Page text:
Monday, 16 June 2014

Louis Haver, another forgotten printmaker (part I)

Lodewijk Bernardus Franciscus Haver
Known as Louis (or Lou) Haver
(Groningen December 13th 1906 – July 21th 1969 Hilversum)

Largely forgotten and neglected Dutch painter and printmaker.

To me Louis Haver is one of the most charming although very much obscured Dutch printmakers and I have been planning for some time to investigate his life and give him the attention he deserves. The discovery of this latest print is a good opportunity for sharing my first results. The print depicts a typical “viskaar” or traditional fish-well. A fishermen's contraption to keep alive the catch of the day.

Unlike his contemporary Arie Zonneveld (1905-1941) Louis, or Lou, never grew to great popularity or fame and to this day his name is only remembered by a few gourmet print collectors. Although over the years many (some 75) prints came to my knowledge they hardly ever turn up in auctions, which might be an indication of low edition numbers. Most of them have not edition  numbered but a few have. 

To illustrate his obscurity and "unknownness": one of his finest prints is shown in the great book “die Fruhzeit des Modernen Holzschnitts(that I've discussed in the Blog before). It is in the vast museum collection of well known print collectors Hans and Franz Joseph van der Grinten, but even so in the book it is attributed to a phantasy “Louis Han”. It probably is showing the "Noorderhaven", the "Hooge der A" or adjacent canal in his native Groningen in winter. I used to drive by this location for many years to the University (UMCG) Clinic. This print is very similar in execution to the above which, because of it's subject, it was most probably created in Kortenhoef.  
Viskaar near Kortenhoef by Aris Knikker (1887-1962) 
Viskaar near Kortenhoef by Bernard van Beek (1875-1941)

Viskaar near Kortenhoef by Greetje Mesdag-van Calcar who build
and owned the studio that later became Louis' home in 1960.
Louis was the youngest son of sculptor Wilhelmus Antonius Theodorus (or Wim) Haver (1870-1937) and Geertje Meierdres (1870-1946) and after being taught by his father young Louis visited the Arts and Crafts School in Groningen.

His father created the sculpture over the entrance of the Catholic Hospital on the “Verlengde Herenweg” in Groningen (above) Where I was robbed of both my tonsils in the late 1950’s by the way. A very traumatic experience.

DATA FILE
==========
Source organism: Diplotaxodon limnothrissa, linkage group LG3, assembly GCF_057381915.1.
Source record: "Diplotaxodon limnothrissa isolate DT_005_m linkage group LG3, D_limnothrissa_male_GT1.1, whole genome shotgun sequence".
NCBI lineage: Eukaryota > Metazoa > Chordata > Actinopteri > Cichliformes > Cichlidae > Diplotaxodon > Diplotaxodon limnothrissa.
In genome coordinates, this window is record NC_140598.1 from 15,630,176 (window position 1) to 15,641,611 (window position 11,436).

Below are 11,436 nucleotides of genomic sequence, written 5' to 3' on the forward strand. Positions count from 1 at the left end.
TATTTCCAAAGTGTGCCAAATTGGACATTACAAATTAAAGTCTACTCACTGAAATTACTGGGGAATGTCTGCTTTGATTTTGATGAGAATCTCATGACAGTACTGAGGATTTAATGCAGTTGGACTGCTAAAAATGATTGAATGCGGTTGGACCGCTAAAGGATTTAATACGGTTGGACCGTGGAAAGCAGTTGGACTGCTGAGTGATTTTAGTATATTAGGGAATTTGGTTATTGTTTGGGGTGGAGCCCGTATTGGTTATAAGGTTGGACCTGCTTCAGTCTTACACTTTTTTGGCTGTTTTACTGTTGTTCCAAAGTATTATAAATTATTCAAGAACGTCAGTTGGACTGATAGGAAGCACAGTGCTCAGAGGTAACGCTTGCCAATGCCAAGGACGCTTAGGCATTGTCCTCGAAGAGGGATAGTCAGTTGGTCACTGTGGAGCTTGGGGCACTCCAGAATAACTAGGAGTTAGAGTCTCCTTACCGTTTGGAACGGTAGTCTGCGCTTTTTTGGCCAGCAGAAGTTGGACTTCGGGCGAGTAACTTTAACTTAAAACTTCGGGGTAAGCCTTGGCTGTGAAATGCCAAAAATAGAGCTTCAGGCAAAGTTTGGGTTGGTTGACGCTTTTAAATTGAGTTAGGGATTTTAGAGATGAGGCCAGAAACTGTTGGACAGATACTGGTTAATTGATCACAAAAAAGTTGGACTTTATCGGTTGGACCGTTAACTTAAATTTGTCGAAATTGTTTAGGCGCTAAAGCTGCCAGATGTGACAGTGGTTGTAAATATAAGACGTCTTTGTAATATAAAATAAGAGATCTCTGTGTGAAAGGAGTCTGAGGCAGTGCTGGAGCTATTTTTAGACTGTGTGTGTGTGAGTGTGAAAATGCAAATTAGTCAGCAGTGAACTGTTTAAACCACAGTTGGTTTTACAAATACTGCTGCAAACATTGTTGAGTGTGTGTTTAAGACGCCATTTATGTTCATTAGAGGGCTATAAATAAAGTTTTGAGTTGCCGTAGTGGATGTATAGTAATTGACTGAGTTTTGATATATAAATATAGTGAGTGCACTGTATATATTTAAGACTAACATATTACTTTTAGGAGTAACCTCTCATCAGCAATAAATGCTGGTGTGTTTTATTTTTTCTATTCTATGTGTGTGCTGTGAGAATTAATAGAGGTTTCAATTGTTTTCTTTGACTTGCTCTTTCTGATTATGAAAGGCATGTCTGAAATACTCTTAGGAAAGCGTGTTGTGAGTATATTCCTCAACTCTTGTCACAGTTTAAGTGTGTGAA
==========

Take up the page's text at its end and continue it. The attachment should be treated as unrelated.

Kortenhoef by Bernard van Beek (1874-1941) 
Aged 27 Louis decided to settle in the picturesque rural village of Kortenhoef in 1933 in the Province of Utrecht, at the time a popular painters centre. In 1935 he married Frederike Burgwal (1899- 1967) and was probably living and working as an artist in Kortenhoef. It is known he shared studio’s and exhibited in an artist centre that were created by fellow artists Flip Hamers (1909-1995) and Peter van den Braken (1896-1979). The couple had three daughters. 
View on Kortenhoef by Paul Gabriël (1828-1903) 
In Kortenhoef, in the middle of a typical Dutch “polder” landscape, in the beginning of the 19th century famous Dutch artists like Paul Gabriel (1828-1903) visited for inspiration and to paint and over the years an artist colony developed. In 1904 the widowed painter Geesje Mesdag-van Calcar (1850-1936) and pupil of Paul Gabriel had build a privat studio to accommodate her in summer. 
"De Karekiet" (build in 1904) in 1964
This wooden studio, build on wooden poles over the water, was to become the meeting point for many artists but after the widow Mesdag had died it was sold and transformed into a youth hostel, named “de Karekiet” (the Reed-warbler)  

Geesje Mesdag was married to banker’s son Taco Mesdag (1829-1902), the brother of famous marine and Panorama Mesdag painter Hendrik Willem Mesdag (1831-1915) both also from Groningen. In 1903 she donated their important and precious collection of Dutch Impressionist (“The Hague School“) paintings to the Groningen Museum to form to this day a significant and most important lump of its collections.   

From a close friend of the artist I learned Louis’ marriage ended in divorce in 1959 and meeting  youth-hostel “mother” Maartje Hopman (born Rotterdam, june 13th 1913) he fell in love, and married her in 1960 moving in to stay. From the friend I learned also about his love for nature and sea-fishing, receiving several private photographs like the one above.

All Louis' prints show his love for the outdoors, the wildlife, birds, fish, wild flowers etc. They all show a simple and straightforward approach. His bird observations and prints  resemble closely those made by German printmaker Emil Pottner (1872-1942). 
Emil Pottner 

And his boats those by Daniel Staschsus (1872-1953), always with keen  observation and attention for detail, atmosphere and animal behavior. 
Louis Haver 

Daniël Staschus

Please leave a comment and let me know if an additional posting with more examples of Louis' prints would be appreciated.  

A special thanks to Rob de Mooij for sharing pictures from his collection and Ina de Graaf for sending biographical comments. 

All pictures borrowed freely from the Internet for friendly, educational and non commercial use only.

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